Second Chances Blog Tour Guest Post - L.J. Harris
WHY DO WOMEN READ AND WRITE M/M ROMANCE? By L. J. Harris
According to the Romance Writers of America, women make up ninety-one percent of romance book buyers. Considering that fact, and that the writers across all romance genres are predominantly straight women, it’s of little surprise that hot, bare-chested studs are just as popular, if not more, than the bodice-ripped heroines on the covers of the more traditional romance novels.
After all, why should men be the only ones able to fantasise about two members of the opposite sex getting down and dirty?
The moment I read my first male/male story, I knew I was hooked, but not just because I loved reading about hard, lean bodies and broad shoulders, perfect abs and handsome faces. I’ve also come to discover that I find it fascinating to read about the unique set of challenges that are often faced by two same sex characters.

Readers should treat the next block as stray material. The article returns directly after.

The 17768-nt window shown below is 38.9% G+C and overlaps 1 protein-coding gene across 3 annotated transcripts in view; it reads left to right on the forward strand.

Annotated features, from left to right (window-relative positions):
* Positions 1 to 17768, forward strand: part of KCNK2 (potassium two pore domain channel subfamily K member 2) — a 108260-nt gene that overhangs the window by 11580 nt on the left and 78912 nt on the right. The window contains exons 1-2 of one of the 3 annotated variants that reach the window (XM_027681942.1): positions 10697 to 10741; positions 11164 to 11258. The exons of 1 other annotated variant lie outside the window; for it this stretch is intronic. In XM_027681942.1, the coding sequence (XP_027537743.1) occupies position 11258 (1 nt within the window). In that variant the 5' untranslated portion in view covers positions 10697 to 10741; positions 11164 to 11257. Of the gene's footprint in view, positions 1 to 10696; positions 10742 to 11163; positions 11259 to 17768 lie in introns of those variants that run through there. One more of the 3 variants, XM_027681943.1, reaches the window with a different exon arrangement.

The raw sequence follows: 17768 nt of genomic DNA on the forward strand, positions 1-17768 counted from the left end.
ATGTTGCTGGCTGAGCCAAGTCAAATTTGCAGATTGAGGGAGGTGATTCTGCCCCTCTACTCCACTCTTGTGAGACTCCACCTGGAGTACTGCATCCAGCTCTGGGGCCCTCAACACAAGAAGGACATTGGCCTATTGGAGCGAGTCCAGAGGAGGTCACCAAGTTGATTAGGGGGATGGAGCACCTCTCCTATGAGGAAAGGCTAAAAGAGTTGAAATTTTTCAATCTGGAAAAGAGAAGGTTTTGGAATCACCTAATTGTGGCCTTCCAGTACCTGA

From the emotions that go along with realising one’s sexuality, to dealing with how relationships can change once a character comes out to family and friends, to facing discrimination both in one’s personal and/or working life, or even dealing with acts of violence just because of who one chooses to be with, all add a dimension to the story that you simply can’t find in male/female romance.
There’s also something refreshing about getting inside the male psyche…seeing a relationship develop from the male perspective. Though some would argue that because of the high number of male/male romance stories are written by women, predominantly for women, we aren’t getting inside men’s heads at all and are in fact getting a woman’s fantasy of how a man should think, I’d prefer to think of it in a different way.